January 28, 2015
  • Questions Raised About Effectiveness of Opioids for Long-Term Chronic Pain

    With more than 200 million prescriptions a year written for opioids, prescribers must have overwhelming evidence that the drugs are highly effective for pain, right? Actually, a panel recently convened by the National Institutes of Health found that many studies used to justify the use of opioids were either poorly conducted or of insufficient duration. Find out what other surprising information came out of the review.

  • FDA Concerns About Statins-Cognitive Issues Link May Be Unwarranted

    All statins caution on their labels that use could affect memory, attention span, and other cognitive abilities. A new study questions, however, whether that is necessary. The review of clinical trials including nearly 47,000 participants found the drugs caused no significant worsening of mental capacity, even in patients with Alzheimer’s disease. Here is more information on the study.

  • Guidelines Recommend Weight Loss–Drug Prescriptions for Some Patients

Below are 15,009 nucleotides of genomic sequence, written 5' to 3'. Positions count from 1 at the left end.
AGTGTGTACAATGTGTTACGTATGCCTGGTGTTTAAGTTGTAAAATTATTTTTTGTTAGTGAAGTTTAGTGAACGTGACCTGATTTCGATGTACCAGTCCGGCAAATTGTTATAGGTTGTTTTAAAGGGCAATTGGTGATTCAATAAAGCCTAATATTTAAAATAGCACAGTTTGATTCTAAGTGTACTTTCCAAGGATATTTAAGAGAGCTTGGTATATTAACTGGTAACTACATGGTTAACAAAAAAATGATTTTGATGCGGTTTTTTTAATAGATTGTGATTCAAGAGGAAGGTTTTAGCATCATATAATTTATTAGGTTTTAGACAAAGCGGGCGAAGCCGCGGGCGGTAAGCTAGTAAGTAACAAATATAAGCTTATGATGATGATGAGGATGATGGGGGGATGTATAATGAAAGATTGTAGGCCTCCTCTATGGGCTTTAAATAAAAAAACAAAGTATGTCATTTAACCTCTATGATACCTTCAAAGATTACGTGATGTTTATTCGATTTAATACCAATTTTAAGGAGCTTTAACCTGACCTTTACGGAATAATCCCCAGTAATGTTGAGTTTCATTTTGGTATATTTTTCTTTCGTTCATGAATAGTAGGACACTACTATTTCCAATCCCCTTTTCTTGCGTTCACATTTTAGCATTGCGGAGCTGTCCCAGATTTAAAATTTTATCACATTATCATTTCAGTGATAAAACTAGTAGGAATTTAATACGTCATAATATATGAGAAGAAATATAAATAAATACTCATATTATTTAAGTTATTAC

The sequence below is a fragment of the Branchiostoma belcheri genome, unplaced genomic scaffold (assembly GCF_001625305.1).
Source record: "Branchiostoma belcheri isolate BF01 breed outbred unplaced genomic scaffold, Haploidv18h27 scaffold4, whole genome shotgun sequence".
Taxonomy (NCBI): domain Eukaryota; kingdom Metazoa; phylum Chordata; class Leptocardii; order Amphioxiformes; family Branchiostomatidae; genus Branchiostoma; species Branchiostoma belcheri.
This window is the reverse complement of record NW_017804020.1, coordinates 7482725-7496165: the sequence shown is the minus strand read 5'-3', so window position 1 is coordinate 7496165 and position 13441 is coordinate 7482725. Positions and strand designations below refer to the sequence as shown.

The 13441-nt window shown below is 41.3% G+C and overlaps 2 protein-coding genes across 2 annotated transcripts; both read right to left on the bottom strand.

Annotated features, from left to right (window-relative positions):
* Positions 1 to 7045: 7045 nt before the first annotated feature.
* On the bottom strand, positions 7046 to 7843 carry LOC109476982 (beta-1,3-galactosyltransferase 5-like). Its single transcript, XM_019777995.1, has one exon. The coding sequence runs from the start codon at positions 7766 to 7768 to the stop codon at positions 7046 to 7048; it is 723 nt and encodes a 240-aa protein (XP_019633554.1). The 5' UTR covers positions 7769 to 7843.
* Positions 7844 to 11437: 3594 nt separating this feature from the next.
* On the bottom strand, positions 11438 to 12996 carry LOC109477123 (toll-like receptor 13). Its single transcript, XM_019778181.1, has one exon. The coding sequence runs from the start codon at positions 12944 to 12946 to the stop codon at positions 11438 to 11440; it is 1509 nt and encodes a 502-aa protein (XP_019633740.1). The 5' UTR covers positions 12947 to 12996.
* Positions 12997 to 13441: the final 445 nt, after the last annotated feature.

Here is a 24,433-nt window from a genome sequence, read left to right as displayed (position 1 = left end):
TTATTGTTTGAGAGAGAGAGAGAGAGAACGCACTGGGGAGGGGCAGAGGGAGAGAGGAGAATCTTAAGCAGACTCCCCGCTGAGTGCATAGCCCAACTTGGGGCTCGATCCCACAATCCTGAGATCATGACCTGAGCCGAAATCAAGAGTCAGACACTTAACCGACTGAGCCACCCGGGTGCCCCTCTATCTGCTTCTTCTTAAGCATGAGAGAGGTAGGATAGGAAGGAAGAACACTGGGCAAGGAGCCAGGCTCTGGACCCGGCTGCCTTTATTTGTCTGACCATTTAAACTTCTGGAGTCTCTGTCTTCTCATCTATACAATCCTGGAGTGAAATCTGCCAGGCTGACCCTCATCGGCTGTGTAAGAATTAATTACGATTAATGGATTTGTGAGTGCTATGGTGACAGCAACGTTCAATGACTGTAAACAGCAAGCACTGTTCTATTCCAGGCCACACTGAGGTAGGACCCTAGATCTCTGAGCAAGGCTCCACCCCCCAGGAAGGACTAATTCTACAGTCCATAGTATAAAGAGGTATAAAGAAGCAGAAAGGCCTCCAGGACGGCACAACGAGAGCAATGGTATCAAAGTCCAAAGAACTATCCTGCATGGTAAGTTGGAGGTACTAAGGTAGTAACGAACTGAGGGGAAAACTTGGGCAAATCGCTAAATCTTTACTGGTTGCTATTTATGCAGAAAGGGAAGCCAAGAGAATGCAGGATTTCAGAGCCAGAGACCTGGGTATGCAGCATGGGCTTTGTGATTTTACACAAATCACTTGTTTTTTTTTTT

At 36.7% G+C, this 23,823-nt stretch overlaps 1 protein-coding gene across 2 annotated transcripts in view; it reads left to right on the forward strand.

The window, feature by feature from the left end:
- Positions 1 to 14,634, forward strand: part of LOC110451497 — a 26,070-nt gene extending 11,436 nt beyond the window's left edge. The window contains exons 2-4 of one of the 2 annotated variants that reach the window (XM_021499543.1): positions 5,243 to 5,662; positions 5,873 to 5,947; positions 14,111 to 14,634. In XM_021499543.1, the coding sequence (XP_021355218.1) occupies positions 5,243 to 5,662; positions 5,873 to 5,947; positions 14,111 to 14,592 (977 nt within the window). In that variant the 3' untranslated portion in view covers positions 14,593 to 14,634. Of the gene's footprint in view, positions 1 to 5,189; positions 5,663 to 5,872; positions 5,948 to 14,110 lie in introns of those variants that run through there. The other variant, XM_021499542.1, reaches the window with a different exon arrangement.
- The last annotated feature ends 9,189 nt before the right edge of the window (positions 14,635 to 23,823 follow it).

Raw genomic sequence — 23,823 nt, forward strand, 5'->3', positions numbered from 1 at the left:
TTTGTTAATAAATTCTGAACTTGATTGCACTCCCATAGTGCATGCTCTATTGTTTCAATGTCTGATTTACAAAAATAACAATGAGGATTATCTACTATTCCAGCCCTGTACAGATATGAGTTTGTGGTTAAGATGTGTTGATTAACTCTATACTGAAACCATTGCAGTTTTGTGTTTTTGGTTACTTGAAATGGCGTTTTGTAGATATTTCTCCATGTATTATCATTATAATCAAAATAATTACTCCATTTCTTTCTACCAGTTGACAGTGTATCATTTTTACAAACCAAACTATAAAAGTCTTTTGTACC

If physicians hew closely to new obesity-treatment guidelines, pharmacists could see a lot more prescriptions for recently approved weight-loss drugs. The Endocrine Society is urging greater use of medications to help patients lose even more weight when combined with diet and exercise. How can pharmacists and other healthcare providers determine when the drugs should be used initially and when they should be continued?

  • Powerful Allies: Governors Endorse Expanded Pharmacist Role

    Pharmacists seeking to expand their provider status have some friends in high places – state capitals around the country. The National Governors Association strongly endorsed a greater role for pharmacists in healthcare delivery and urged its member states to amend existing laws and regulations that stand in the way. Here are the details.


U.S. Pharmacist Social Connect